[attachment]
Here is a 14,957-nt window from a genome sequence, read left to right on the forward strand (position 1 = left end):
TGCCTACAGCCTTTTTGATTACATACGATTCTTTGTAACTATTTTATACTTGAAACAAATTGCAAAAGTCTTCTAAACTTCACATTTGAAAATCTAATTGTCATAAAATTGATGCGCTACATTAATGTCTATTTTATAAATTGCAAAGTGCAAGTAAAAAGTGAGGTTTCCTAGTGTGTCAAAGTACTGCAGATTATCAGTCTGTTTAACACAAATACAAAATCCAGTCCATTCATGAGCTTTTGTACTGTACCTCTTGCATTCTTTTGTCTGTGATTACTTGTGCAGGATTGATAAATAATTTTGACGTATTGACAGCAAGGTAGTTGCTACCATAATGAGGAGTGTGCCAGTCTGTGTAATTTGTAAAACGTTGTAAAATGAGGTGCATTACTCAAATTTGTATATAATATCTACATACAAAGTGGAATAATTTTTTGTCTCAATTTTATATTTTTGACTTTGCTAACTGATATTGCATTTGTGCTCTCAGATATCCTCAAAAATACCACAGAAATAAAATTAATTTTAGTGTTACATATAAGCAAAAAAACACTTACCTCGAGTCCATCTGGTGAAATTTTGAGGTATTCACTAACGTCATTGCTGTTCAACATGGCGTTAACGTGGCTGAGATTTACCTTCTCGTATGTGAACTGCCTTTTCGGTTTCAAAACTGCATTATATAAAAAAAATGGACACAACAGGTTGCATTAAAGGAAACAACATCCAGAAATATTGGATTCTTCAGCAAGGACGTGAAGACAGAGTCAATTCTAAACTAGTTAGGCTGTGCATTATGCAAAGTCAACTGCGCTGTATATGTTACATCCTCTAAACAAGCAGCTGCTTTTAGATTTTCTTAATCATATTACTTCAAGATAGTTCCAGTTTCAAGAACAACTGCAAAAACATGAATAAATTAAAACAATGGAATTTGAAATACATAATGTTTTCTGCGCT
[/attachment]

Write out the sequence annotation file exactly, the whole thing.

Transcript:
Here is a 14,957-nt window from a genome sequence, read left to right on the forward strand (position 1 = left end):
TGCCTACAGCCTTTTTGATTACATACGATTCTTTGTAACTATTTTATACTTGAAACAAATTGCAAAAGTCTTCTAAACTTCACATTTGAAAATCTAATTGTCATAAAATTGATGCGCTACATTAATGTCTATTTTATAAATTGCAAAGTGCAAGTAAAAAGTGAGGTTTCCTAGTGTGTCAAAGTACTGCAGATTATCAGTCTGTTTAACACAAATACAAAATCCAGTCCATTCATGAGCTTTTGTACTGTACCTCTTGCATTCTTTTGTCTGTGATTACTTGTGCAGGATTGATAAATAATTTTGACGTATTGACAGCAAGGTAGTTGCTACCATAATGAGGAGTGTGCCAGTCTGTGTAATTTGTAAAACGTTGTAAAATGAGGTGCATTACTCAAATTTGTATATAATATCTACATACAAAGTGGAATAATTTTTTGTCTCAATTTTATATTTTTGACTTTGCTAACTGATATTGCATTTGTGCTCTCAGATATCCTCAAAAATACCACAGAAATAAAATTAATTTTAGTGTTACATATAAGCAAAAAAACACTTACCTCGAGTCCATCTGGTGAAATTTTGAGGTATTCACTAACGTCATTGCTGTTCAACATGGCGTTAACGTGGCTGAGATTTACCTTCTCGTATGTGAACTGCCTTTTCGGTTTCAAAACTGCATTATATAAAAAAAATGGACACAACAGGTTGCATTAAAGGAAACAACATCCAGAAATATTGGATTCTTCAGCAAGGACGTGAAGACAGAGTCAATTCTAAACTAGTTAGGCTGTGCATTATGCAAAGTCAACTGCGCTGTATATGTTACATCCTCTAAACAAGCAGCTGCTTTTAGATTTTCTTAATCATATTACTTCAAGATAGTTCCAGTTTCAAGAACAACTGCAAAAACATGAATAAATTAAAACAATGGAATTTGAAATACATAATGTTTTCTGCGCT